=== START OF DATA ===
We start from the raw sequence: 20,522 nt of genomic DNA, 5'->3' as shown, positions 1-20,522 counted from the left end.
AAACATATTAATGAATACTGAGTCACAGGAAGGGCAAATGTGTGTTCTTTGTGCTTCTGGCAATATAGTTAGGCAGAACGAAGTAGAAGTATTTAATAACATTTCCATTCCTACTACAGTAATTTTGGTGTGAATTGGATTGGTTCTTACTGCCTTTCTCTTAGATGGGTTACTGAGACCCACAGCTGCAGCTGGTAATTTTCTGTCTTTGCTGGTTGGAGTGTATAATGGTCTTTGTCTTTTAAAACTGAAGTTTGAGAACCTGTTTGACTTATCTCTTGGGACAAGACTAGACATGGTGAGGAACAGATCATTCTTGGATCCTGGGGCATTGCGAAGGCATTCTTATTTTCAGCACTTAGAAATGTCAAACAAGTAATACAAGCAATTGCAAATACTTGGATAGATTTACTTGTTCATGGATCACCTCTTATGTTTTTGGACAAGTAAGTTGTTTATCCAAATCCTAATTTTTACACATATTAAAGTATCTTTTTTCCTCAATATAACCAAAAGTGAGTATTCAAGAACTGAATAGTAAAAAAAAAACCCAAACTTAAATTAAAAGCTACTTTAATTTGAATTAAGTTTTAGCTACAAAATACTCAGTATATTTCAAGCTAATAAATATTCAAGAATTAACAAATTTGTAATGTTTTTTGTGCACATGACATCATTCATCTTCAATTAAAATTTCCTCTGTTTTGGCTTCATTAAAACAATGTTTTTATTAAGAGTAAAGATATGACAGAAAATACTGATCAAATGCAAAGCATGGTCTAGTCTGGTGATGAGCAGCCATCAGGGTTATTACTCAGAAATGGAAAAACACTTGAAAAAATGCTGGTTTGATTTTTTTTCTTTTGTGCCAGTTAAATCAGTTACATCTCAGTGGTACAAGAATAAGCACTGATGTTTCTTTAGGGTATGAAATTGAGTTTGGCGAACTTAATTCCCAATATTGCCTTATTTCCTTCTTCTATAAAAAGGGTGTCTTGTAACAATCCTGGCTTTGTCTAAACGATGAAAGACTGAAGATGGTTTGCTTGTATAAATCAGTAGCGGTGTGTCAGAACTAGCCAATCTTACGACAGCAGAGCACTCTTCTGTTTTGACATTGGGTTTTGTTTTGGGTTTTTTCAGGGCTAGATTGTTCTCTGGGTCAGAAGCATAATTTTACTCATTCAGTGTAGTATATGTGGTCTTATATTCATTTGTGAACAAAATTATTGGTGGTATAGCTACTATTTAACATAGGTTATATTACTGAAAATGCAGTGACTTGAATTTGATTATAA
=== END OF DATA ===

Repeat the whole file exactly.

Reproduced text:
We start from the raw sequence: 20,522 nt of genomic DNA, 5'->3' as shown, positions 1-20,522 counted from the left end.
AAACATATTAATGAATACTGAGTCACAGGAAGGGCAAATGTGTGTTCTTTGTGCTTCTGGCAATATAGTTAGGCAGAACGAAGTAGAAGTATTTAATAACATTTCCATTCCTACTACAGTAATTTTGGTGTGAATTGGATTGGTTCTTACTGCCTTTCTCTTAGATGGGTTACTGAGACCCACAGCTGCAGCTGGTAATTTTCTGTCTTTGCTGGTTGGAGTGTATAATGGTCTTTGTCTTTTAAAACTGAAGTTTGAGAACCTGTTTGACTTATCTCTTGGGACAAGACTAGACATGGTGAGGAACAGATCATTCTTGGATCCTGGGGCATTGCGAAGGCATTCTTATTTTCAGCACTTAGAAATGTCAAACAAGTAATACAAGCAATTGCAAATACTTGGATAGATTTACTTGTTCATGGATCACCTCTTATGTTTTTGGACAAGTAAGTTGTTTATCCAAATCCTAATTTTTACACATATTAAAGTATCTTTTTTCCTCAATATAACCAAAAGTGAGTATTCAAGAACTGAATAGTAAAAAAAAAACCCAAACTTAAATTAAAAGCTACTTTAATTTGAATTAAGTTTTAGCTACAAAATACTCAGTATATTTCAAGCTAATAAATATTCAAGAATTAACAAATTTGTAATGTTTTTTGTGCACATGACATCATTCATCTTCAATTAAAATTTCCTCTGTTTTGGCTTCATTAAAACAATGTTTTTATTAAGAGTAAAGATATGACAGAAAATACTGATCAAATGCAAAGCATGGTCTAGTCTGGTGATGAGCAGCCATCAGGGTTATTACTCAGAAATGGAAAAACACTTGAAAAAATGCTGGTTTGATTTTTTTTCTTTTGTGCCAGTTAAATCAGTTACATCTCAGTGGTACAAGAATAAGCACTGATGTTTCTTTAGGGTATGAAATTGAGTTTGGCGAACTTAATTCCCAATATTGCCTTATTTCCTTCTTCTATAAAAAGGGTGTCTTGTAACAATCCTGGCTTTGTCTAAACGATGAAAGACTGAAGATGGTTTGCTTGTATAAATCAGTAGCGGTGTGTCAGAACTAGCCAATCTTACGACAGCAGAGCACTCTTCTGTTTTGACATTGGGTTTTGTTTTGGGTTTTTTCAGGGCTAGATTGTTCTCTGGGTCAGAAGCATAATTTTACTCATTCAGTGTAGTATATGTGGTCTTATATTCATTTGTGAACAAAATTATTGGTGGTATAGCTACTATTTAACATAGGTTATATTACTGAAAATGCAGTGACTTGAATTTGATTATAA